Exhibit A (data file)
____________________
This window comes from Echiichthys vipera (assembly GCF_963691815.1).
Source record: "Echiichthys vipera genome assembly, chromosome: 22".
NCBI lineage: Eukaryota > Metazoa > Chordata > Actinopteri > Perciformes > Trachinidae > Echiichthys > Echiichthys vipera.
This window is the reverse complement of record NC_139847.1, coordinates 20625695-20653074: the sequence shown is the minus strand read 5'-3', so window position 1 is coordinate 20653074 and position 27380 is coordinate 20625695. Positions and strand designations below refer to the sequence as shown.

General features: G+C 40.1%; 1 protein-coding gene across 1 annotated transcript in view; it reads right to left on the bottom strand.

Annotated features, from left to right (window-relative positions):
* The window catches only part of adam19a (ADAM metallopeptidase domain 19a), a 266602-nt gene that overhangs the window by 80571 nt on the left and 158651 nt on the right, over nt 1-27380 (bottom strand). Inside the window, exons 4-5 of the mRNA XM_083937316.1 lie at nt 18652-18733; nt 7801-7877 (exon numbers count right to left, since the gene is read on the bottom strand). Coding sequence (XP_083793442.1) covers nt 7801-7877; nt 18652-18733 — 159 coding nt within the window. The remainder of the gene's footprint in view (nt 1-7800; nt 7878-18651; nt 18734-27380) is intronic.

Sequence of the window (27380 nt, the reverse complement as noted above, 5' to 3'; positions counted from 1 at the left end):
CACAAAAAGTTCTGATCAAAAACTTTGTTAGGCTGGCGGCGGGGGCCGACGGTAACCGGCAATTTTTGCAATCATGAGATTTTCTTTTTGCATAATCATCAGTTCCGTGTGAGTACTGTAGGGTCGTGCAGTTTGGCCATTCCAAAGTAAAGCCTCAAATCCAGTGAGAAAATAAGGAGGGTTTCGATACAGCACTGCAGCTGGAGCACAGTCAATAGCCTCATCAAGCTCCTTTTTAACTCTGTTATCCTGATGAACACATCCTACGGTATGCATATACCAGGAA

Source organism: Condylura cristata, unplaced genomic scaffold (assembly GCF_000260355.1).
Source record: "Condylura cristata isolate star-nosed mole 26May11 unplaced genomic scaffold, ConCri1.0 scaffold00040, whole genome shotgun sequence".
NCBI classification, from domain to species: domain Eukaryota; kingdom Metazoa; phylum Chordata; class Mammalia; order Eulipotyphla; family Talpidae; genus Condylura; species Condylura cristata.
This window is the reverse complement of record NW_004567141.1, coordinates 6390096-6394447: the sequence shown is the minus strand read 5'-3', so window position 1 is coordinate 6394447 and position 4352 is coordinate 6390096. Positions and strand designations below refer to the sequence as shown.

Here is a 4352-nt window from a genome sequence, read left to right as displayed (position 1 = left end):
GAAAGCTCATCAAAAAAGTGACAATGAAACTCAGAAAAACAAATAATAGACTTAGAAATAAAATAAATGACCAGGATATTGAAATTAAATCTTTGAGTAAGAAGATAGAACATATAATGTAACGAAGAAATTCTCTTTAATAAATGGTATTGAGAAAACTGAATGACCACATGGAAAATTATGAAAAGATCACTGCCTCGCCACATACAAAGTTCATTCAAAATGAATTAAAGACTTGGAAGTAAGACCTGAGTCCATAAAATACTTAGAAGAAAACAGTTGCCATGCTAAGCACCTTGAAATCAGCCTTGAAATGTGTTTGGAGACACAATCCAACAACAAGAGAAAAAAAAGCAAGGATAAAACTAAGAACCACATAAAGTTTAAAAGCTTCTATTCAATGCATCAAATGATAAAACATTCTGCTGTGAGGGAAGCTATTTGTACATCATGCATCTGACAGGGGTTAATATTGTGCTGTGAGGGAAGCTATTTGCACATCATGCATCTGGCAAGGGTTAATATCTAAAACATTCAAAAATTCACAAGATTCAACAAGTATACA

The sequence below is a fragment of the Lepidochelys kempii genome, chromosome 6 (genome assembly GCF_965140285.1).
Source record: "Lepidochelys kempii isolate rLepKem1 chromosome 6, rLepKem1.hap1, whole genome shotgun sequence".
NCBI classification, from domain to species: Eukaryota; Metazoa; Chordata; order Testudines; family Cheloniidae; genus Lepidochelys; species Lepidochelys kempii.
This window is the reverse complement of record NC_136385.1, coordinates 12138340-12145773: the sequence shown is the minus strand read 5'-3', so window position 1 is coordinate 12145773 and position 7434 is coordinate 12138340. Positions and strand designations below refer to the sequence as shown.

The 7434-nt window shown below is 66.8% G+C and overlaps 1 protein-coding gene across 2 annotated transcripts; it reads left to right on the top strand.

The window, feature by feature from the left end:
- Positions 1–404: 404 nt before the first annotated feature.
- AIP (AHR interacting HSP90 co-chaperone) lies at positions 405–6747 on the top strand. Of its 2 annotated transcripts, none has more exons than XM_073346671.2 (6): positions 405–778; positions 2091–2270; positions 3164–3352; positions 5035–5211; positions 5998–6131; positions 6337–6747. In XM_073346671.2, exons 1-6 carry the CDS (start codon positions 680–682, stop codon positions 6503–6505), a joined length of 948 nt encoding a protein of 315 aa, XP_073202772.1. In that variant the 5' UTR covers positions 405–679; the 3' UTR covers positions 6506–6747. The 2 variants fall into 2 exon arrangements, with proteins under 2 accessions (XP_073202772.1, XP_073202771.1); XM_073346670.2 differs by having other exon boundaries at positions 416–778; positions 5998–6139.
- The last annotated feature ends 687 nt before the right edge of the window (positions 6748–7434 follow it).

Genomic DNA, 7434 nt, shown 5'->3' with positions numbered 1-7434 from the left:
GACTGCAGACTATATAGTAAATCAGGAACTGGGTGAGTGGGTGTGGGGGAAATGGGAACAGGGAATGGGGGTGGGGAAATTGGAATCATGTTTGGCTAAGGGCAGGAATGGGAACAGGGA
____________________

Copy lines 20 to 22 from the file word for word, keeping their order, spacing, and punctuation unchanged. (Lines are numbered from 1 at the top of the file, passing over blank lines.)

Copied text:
The 7434-nt window shown below is 66.8% G+C and overlaps 1 protein-coding gene across 2 annotated transcripts; it reads left to right on the top strand.

The window, feature by feature from the left end:
- Positions 1–404: 404 nt before the first annotated feature.